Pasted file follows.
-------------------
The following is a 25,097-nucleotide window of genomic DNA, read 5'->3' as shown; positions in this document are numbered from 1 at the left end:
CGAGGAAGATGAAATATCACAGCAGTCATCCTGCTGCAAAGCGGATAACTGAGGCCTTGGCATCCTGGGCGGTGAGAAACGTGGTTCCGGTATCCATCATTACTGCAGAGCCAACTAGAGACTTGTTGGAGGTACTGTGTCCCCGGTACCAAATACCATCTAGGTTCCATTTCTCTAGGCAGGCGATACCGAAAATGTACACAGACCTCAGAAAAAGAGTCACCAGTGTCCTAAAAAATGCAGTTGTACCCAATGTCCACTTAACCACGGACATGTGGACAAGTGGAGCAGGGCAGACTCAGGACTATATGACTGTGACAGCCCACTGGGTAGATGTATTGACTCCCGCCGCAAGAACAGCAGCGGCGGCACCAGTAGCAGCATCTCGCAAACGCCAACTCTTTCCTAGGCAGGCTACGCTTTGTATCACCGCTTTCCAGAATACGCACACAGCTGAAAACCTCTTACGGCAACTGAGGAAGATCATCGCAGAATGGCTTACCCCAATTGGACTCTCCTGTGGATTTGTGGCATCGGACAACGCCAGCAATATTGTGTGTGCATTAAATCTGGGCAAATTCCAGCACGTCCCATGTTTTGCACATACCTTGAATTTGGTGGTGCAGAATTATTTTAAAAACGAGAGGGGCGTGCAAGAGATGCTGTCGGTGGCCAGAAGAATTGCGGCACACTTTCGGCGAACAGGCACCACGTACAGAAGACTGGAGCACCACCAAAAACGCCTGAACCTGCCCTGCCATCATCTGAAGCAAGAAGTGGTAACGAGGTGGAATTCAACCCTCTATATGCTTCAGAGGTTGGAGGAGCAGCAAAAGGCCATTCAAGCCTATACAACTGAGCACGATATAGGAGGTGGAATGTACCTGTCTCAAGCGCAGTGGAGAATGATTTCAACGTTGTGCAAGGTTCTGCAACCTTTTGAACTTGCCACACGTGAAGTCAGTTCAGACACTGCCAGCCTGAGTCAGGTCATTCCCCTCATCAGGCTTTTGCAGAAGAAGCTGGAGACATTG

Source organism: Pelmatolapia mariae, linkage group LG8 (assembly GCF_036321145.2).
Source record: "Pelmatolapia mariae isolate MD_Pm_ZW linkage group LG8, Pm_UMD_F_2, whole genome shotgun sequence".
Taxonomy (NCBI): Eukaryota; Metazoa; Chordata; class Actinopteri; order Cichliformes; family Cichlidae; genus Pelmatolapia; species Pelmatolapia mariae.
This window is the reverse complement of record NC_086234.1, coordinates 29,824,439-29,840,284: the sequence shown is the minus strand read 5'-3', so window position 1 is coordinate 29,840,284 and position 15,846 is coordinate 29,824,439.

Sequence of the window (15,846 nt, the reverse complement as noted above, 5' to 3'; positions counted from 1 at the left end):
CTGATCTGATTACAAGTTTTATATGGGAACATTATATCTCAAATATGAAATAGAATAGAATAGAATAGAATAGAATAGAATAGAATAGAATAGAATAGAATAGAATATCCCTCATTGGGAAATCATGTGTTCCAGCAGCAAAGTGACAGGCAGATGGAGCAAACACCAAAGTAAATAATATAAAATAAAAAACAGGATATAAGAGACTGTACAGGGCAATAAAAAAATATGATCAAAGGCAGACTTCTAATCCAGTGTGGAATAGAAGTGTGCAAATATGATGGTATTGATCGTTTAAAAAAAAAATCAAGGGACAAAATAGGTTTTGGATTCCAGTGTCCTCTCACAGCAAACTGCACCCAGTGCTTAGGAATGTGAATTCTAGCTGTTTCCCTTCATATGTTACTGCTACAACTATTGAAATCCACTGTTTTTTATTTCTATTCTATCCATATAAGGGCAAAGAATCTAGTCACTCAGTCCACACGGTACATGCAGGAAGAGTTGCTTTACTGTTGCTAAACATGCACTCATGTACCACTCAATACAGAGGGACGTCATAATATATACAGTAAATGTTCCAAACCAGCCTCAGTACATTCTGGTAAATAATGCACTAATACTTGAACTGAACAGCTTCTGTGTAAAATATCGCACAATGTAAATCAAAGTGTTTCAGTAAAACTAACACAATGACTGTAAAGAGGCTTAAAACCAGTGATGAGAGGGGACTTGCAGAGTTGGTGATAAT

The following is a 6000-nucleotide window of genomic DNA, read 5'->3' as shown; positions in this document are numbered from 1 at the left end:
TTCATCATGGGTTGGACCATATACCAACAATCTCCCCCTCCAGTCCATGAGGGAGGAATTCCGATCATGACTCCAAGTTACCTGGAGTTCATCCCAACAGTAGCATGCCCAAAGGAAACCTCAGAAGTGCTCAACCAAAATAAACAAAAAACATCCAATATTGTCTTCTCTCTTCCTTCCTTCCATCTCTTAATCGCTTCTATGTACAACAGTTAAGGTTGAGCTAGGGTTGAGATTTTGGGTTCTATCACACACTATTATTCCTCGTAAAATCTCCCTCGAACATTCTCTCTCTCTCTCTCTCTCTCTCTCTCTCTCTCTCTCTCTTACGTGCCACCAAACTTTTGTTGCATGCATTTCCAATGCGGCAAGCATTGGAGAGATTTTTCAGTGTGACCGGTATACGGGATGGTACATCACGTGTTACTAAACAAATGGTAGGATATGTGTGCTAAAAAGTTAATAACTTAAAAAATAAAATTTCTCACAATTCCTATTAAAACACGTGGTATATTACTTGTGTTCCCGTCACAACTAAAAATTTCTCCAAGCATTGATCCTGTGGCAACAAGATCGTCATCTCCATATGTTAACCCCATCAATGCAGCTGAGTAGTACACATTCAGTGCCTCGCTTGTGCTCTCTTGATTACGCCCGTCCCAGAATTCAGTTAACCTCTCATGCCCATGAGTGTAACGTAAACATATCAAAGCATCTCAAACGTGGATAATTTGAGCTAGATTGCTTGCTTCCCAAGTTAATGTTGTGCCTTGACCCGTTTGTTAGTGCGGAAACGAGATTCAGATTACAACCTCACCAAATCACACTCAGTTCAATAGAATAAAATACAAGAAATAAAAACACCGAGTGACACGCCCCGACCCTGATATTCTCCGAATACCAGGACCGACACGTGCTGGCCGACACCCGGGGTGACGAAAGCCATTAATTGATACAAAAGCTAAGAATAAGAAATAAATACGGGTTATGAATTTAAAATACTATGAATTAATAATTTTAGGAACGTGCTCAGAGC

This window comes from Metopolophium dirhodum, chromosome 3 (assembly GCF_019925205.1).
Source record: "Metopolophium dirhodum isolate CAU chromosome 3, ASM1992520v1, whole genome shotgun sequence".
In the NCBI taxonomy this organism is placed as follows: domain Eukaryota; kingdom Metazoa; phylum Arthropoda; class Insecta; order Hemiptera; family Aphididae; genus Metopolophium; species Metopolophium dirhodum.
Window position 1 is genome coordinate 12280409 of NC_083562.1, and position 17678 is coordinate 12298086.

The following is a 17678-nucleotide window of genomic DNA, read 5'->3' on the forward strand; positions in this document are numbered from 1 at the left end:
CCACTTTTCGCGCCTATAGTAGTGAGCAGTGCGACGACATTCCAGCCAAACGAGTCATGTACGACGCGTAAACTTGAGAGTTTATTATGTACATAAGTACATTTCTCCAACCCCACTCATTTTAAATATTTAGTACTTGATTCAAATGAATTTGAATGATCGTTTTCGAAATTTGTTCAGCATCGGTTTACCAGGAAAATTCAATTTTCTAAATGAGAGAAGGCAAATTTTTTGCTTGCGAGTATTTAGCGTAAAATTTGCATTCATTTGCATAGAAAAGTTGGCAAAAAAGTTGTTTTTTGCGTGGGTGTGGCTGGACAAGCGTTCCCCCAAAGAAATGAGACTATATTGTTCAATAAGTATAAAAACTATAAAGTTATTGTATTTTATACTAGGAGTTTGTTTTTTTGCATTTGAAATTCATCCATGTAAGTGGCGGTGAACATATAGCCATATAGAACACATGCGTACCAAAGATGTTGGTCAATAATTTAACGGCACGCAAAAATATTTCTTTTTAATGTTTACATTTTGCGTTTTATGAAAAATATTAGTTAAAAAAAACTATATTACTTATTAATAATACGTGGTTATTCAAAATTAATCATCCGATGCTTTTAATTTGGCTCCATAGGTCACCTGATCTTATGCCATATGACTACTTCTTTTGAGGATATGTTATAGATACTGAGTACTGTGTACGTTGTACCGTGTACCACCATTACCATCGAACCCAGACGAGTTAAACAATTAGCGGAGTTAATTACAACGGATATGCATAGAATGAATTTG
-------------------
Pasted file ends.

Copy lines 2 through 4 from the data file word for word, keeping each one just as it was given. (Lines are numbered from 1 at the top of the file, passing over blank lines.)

CGAGGAAGATGAAATATCACAGCAGTCATCCTGCTGCAAAGCGGATAACTGAGGCCTTGGCATCCTGGGCGGTGAGAAACGTGGTTCCGGTATCCATCATTACTGCAGAGCCAACTAGAGACTTGTTGGAGGTACTGTGTCCCCGGTACCAAATACCATCTAGGTTCCATTTCTCTAGGCAGGCGATACCGAAAATGTACACAGACCTCAGAAAAAGAGTCACCAGTGTCCTAAAAAATGCAGTTGTACCCAATGTCCACTTAACCACGGACATGTGGACAAGTGGAGCAGGGCAGACTCAGGACTATATGACTGTGACAGCCCACTGGGTAGATGTATTGACTCCCGCCGCAAGAACAGCAGCGGCGGCACCAGTAGCAGCATCTCGCAAACGCCAACTCTTTCCTAGGCAGGCTACGCTTTGTATCACCGCTTTCCAGAATACGCACACAGCTGAAAACCTCTTACGGCAACTGAGGAAGATCATCGCAGAATGGCTTACCCCAATTGGACTCTCCTGTGGATTTGTGGCATCGGACAACGCCAGCAATATTGTGTGTGCATTAAATCTGGGCAAATTCCAGCACGTCCCATGTTTTGCACATACCTTGAATTTGGTGGTGCAGAATTATTTTAAAAACGAGAGGGGCGTGCAAGAGATGCTGTCGGTGGCCAGAAGAATTGCGGCACACTTTCGGCGAACAGGCACCACGTACAGAAGACTGGAGCACCACCAAAAACGCCTGAACCTGCCCTGCCATCATCTGAAGCAAGAAGTGGTAACGAGGTGGAATTCAACCCTCTATATGCTTCAGAGGTTGGAGGAGCAGCAAAAGGCCATTCAAGCCTATACAACTGAGCACGATATAGGAGGTGGAATGTACCTGTCTCAAGCGCAGTGGAGAATGATTTCAACGTTGTGCAAGGTTCTGCAACCTTTTGAACTTGCCACACGTGAAGTCAGTTCAGACACTGCCAGCCTGAGTCAGGTCATTCCCCTCATCAGGCTTTTGCAGAAGAAGCTGGAGACATTG

Source organism: Pelmatolapia mariae, linkage group LG8 (assembly GCF_036321145.2).
Source record: "Pelmatolapia mariae isolate MD_Pm_ZW linkage group LG8, Pm_UMD_F_2, whole genome shotgun sequence".